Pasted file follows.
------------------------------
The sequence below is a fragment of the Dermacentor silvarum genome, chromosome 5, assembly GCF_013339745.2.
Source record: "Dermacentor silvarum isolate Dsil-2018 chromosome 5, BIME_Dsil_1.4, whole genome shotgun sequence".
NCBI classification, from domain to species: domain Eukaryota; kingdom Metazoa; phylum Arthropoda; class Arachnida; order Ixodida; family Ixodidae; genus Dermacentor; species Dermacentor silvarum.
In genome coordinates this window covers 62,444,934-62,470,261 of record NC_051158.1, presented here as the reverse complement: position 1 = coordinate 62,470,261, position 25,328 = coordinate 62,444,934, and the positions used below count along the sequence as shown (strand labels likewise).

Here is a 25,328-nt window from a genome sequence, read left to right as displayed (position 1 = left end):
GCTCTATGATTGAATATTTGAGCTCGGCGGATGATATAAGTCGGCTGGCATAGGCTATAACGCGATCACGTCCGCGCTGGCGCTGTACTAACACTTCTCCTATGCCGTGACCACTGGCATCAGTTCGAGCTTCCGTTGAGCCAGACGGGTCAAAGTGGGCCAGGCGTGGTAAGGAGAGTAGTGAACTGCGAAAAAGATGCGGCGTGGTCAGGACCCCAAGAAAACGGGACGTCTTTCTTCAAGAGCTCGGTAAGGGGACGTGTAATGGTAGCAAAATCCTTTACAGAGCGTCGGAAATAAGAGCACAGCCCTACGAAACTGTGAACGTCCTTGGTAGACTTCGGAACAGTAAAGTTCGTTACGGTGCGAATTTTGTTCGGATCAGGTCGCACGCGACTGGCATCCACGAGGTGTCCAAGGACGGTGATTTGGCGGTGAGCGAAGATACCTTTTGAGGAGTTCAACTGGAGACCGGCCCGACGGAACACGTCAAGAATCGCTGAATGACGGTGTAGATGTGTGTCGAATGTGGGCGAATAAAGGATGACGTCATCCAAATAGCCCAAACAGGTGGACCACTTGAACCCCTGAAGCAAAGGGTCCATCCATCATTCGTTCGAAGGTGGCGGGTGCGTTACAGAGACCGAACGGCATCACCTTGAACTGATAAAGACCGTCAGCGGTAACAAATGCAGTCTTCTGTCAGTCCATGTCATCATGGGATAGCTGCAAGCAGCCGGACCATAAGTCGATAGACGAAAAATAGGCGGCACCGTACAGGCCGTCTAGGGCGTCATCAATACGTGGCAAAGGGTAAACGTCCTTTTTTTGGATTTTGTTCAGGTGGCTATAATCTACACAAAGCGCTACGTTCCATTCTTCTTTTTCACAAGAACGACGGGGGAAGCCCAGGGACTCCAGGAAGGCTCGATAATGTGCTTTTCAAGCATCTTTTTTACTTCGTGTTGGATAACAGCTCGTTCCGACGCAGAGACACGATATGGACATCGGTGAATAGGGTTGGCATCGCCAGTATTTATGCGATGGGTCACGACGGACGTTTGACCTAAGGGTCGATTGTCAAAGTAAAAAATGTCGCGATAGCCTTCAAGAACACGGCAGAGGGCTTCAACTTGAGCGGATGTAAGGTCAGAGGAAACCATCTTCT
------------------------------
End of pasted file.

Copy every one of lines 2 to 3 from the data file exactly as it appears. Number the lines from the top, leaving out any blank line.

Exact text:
Source record: "Dermacentor silvarum isolate Dsil-2018 chromosome 5, BIME_Dsil_1.4, whole genome shotgun sequence".
NCBI classification, from domain to species: domain Eukaryota; kingdom Metazoa; phylum Arthropoda; class Arachnida; order Ixodida; family Ixodidae; genus Dermacentor; species Dermacentor silvarum.